DuBOIS — Medical marijuana was the topic of last week’s Greater DuBois Chamber of Commerce and Economic Development’s Business Over Breakfast meeting at the Best Western Conference Center in DuBois.

Guest presenter was Beth Bittner, director of communications for Cresco-Yeltrah, which is the first cultivator to have the state’s permission to begin growing and processing marijuana as part of the Pennsylvania Medical Marijuana program.

Cresco-Yeltrah, which was one of the highest scoring contenders in the state’s rigorous application process, is constructing a state-of-the-art cultivation center and laboratory in Brookville and dispensaries in Butler, Pittsburgh (Strip District), and a third location that has not yet been selected.

“We passed our final inspection in the middle of October, before Oct. 20, so we started to grow immediately,” Bittner said. “We are roughly six to eight weeks ahead of anyone else that we know of. Time-wise, we still fully intend to have product on the shelf by the second week of February, which is wonderful because we still intend to be first on the market. That’s really not the issue with us. The issue is the sooner we get relief to people, the better.”

Bittner encouraged the public to get educated about Pennsylvania’s Medical Marijuana Program. Legislation which was signed into law on April 17, 2016, by Gov. Tom Wolf and aims to be the most medically focused cannabis program in the country.

The legislation passed with bipartisan support and will create an advisory board to make recommendations to the Department of Health as the program is implemented. The department will oversee a medically driven program through repeatable, controlled dosage, non-combustible products for patients.

Approved conditions include: ALS, autism, cancer, Chrohn’s Disease, epilepsy, glaucoma, HIV/Aids, Huntington’s Disease, Inflammatory Bowel Disease, intractable seizures, intractable spasticity, multiple sclerosis, neuropathies, Parkinson’s Disease, post-traumatic stress disorder, sickle cell anemia, severe chronic or intractable pain and terminal illness.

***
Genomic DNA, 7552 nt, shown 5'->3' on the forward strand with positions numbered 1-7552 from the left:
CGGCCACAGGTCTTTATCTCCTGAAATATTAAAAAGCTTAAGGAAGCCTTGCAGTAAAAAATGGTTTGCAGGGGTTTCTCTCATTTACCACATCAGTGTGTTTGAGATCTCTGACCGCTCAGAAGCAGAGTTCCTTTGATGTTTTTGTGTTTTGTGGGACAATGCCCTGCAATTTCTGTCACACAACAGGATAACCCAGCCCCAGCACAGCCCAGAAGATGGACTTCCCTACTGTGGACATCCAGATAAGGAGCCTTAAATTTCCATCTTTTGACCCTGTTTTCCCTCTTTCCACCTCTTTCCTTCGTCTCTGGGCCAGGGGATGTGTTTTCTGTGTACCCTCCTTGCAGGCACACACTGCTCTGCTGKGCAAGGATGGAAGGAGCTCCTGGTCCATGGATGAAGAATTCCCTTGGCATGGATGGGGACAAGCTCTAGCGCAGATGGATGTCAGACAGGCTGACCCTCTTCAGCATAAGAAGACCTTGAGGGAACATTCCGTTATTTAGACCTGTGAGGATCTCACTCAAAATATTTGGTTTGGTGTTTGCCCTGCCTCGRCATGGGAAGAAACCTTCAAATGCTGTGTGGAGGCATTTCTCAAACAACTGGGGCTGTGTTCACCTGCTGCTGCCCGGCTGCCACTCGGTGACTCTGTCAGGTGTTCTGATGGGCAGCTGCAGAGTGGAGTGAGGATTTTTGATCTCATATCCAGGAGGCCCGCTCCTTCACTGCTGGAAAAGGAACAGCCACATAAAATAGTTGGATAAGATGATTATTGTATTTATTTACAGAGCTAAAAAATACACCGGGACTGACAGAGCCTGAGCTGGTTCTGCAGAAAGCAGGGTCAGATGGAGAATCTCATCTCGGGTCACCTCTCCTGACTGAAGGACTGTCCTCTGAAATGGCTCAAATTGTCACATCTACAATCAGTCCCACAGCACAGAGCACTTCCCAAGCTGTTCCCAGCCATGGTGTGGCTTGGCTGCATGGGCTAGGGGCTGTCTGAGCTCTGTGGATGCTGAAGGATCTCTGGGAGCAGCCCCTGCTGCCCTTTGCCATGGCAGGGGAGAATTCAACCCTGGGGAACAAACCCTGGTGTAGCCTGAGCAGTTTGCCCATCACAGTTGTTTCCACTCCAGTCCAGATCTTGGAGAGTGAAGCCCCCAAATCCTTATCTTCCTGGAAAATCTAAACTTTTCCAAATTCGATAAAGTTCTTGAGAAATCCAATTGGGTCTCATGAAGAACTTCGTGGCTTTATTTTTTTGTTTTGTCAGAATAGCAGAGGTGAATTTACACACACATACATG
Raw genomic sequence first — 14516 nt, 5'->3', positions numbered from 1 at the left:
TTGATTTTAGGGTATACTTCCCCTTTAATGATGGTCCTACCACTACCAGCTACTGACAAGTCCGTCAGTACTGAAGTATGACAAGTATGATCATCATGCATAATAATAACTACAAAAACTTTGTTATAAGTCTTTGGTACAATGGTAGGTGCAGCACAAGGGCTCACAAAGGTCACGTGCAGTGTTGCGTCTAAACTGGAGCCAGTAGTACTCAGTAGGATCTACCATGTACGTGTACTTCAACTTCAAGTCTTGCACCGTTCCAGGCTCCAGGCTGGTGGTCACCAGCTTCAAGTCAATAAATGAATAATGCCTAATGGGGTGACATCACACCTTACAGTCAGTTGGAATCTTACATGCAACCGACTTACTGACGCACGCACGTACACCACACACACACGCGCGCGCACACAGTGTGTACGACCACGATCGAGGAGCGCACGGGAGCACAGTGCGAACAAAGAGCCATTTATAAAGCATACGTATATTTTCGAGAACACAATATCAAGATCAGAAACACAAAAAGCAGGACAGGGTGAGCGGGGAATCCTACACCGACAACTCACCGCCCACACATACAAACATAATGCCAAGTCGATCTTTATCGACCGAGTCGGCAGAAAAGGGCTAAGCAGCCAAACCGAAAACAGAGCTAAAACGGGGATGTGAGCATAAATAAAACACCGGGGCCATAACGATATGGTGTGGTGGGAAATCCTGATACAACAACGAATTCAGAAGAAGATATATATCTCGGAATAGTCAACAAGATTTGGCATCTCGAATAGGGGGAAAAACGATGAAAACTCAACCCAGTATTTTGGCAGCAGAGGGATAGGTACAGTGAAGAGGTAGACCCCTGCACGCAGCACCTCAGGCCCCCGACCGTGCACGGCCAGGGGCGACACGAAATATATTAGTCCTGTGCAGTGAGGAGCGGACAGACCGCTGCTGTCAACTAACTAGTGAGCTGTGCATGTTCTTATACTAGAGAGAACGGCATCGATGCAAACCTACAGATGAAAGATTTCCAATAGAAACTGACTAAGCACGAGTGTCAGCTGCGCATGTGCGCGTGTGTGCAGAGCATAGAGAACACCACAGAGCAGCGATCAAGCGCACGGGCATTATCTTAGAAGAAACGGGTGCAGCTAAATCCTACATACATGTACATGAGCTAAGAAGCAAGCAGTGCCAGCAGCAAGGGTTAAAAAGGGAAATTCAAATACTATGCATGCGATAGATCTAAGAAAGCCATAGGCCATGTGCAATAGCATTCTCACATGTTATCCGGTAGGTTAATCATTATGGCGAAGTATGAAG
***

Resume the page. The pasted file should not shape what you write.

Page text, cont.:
Approved forms of consumption include: Capsules, extracts, oils, medically appropriate forms of vaporization or nebulization, tinctures, liquids, topical, gels, creams, ointments and lotions.

In order to participate in the Medical Marijuana Program, patients must:

  • Register with the department which can be done online.
  • Obtain a physician’s certification that they suffer from one of the serious medical conditions, as defined in the Act.
  • Apply for a medical marijuana ID card and submit the application fee.
  • Obtain medical marijuana from an approved dispensary located in the commonwealth that has a valid permit issued by the department.

The process is still being developed by the department. The department will communicate with the public as the registration process becomes available.

Bittner said the Department of Health website is a phenomenal resource.

Medical marijuana is a medication that has helped a lot of people.

“It was parents whose kids could not talk, whose kids could not walk, whose children were having four or 500 seizures a day,” Bittner said. “It was people who have been on opioids for 25 years. I’ve talked to 85 year-old women who were just waiting to be able to get their card so they could maybe get off their opioids and maybe start to function better and actually maybe work and do productive things. The support group I sat in one time, these people had a 23-year-old girl next to an 85 year-old woman and every 15 minutes they had to get up and move because they had pain patches everywhere. And the pain, of just sitting still for 15 inutes was unbearable. So to go in and see that you may be able to give them some relief is amazing.”

The woman that Bittner remembers talking to the most was one who was “treating her child for a couple of years through the Safe Harbor, which means you can treat a child by going to another state and getting the product. With this letter, you’re protected. So she’s been treating her son who’s nonverbal autistic. And she told us that she got him on a 10:1 strain and he was doing better, and she got him down to a 4:1 strain and he spoke his first words to her. And I just cannot imagine that, if any of you are parents, that your child could never look at you and say, “I love you.” Or say “Yes, No, Mom, Dad.” And now she’s getting words out of her son.”

Bittner said she does not support drugs and does not personally believe this is a drug.

“This is a medication that can help a lot of people. I am leaning now towards the science and medical aspect of it,” Bittner said. “This is why I encourage people to really get educated about it. There are so many things with cannabis that I don’t think most people know. The United States actually has a patent on THC. If the United States didn’t think it was worth anything, why would they have a patent on it?”

She also encouraged people to have conversations with their employers.

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